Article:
Tag Archives: marriage

He Preached the Good News…

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Biblical Text: Luke 3:15-22
Full Sermon Draft

The day on the Church calendar was the Baptism of Christ and the text recognizes that. I think in the sermon there is recognition of baptism. If not, all the hymns of the day picked up on it as their connecting theme. But as I was preparing the sermon verse 18 (“So with many other exhortations he preached good news to the people”) combined with a comment by Origin (2nd Century Teacher quoted in the sermon) made me look at John the Baptist himself. What was the gospel, the good news, that John preached?

As he would say, “Christ must increase, I must decrease”, so as a preacher the core of that Good News was simply the bridegroom has come – Jesus. That is the core of any preaching. But John’s good news, just from this brief snippet (Luke 3:1-22), is expansive. And Luke’s version of John has a striking and touching emphasis. After pointing out the bridegroom – the kinsman redeemer of Israel, John preaches against a false in everyway redeemer, Herod. Jesus & Israel are the bridegroom and sanctified bride. Herod and Herodias are the mocking of that redemption. John calls him out, and pays with his freedom and life. John’s preaching of good news, includes the role of suffering.

I didn’t make the connection in the sermon because the sermon itself is more breadth than depth. Pulling together all the threads of levirate marriage that this text relies on would have been explaining too much for a sermon. Better suited for a study. But marriage as the symbol of what God does for his people, and the mocking of marriage made by the state, and John’s suffering caused by that confrontation, seems applicable.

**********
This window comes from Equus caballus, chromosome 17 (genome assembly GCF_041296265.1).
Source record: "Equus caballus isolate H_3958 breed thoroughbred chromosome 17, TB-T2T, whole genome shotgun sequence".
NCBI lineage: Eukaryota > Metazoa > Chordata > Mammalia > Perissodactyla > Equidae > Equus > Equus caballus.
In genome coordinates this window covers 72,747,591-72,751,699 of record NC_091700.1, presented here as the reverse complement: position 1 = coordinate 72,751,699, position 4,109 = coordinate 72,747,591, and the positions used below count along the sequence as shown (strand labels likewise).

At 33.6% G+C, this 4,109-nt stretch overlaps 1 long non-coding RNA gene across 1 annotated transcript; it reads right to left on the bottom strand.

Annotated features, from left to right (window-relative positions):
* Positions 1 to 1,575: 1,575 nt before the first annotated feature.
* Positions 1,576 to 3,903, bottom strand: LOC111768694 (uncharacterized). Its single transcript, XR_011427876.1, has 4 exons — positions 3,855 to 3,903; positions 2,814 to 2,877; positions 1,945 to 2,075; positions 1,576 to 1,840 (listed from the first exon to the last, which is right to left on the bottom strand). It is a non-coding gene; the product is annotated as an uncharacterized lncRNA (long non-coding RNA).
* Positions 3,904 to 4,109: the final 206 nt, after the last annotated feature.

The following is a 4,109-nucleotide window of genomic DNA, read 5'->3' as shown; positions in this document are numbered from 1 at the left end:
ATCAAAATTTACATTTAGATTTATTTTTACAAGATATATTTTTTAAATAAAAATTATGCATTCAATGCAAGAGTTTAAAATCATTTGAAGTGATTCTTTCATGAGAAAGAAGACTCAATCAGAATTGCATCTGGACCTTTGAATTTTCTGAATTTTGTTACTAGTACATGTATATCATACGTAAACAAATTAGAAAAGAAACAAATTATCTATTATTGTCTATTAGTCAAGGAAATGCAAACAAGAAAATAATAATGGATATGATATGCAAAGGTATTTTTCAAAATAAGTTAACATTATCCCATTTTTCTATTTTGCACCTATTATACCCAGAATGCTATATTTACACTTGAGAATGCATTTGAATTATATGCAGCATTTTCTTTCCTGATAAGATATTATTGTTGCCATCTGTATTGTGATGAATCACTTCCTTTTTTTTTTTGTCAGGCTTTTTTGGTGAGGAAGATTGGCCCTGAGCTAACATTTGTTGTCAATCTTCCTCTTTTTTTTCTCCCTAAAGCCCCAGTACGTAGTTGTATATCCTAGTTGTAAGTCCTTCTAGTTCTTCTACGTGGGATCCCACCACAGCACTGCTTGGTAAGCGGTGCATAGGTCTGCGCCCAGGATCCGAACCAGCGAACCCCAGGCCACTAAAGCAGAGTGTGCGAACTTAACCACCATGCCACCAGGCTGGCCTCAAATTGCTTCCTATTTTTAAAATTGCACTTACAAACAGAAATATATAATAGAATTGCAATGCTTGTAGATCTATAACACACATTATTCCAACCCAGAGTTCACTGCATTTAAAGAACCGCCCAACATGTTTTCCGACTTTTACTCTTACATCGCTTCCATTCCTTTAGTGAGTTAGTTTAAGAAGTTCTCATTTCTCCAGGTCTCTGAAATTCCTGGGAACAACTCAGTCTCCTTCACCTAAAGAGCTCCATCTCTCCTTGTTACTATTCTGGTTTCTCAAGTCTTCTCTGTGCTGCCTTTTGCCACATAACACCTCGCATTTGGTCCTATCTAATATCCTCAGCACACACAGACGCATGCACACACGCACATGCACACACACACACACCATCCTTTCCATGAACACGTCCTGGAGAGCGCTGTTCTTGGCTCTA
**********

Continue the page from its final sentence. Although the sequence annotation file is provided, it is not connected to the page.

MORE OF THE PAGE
Recording Note: I have left in our opening hymn Lutheran Service Book 405 To Jordan’s River Came Our Lord. The congregation sounded great, and that hymn really captures the core message of the festival – “This man is Christ our substitute!” Also, they sang it post the OT reading, but I’ve moved it after the sermon here. These recordings can’t really capture the full service. We don’t really have the recording equipment for that, so the focus is really on the spoken parts (i.e. texts and sermon). But, I included our Choir singing a wonderful Epiphany piece. I included such things as markers to the full live experience. Worship really is about being there.

Grace was Never Practical

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Biblical Text: Mark 10:2-26
Full Sermon Draft

This sermon is a little longer than my typical one. The subject from the gospel text is marriage and divorce. Because the contextual density of the topic and because of its high profile in our general culture this sermon takes its time and spells out all the steps. I believe I arrive at the proclamation of the gospel, but it might not be the gospel we always want to hear.

Daily Lectionary Podcast – Genesis 37:1-36 and Mark 10:1-12

Genesis 37:1-36
Mark 10:1-12
Prophetic words can be rough
The Mystery of marriage and the hardness of our hearts

Daily Lectionary Podcast – Deuteronomy 30:1-20 and Matthew 19:1-15

Deuteronomy 30:1-20
Matthew 19:1-15
Moses preaches the Gospel/Circumcised Hearts & The nearness of the Word
Moses’ allowance for uncircumcised hearts, divorce
The normative nature of marriage & even Jesus’ acknowledgement of its toughness

You say po-tay-toe, I say po-ta-toe

For a long time the various church bodies shared more than they disagreed. The core of this really is the Nicene Creed. The various churches have different sacramental practices and ecclesial structures, but in beliefs, even the non-creedal churches, they believed the ancient creeds. The spillover effect of this in the West was that even if splintered the idea of Christendom was just observable enough to continue granting mutual recognition to each other’s ceremonies and rites. What this meant at a practical level was that one church never questioned the baptism of another church unless that baptism was by a clear cult like the Jehovah’s Witnesses. Marriages were universally assumed to be valid. Yes, the argument could be heated and real, but they might have been so because the differences were so small.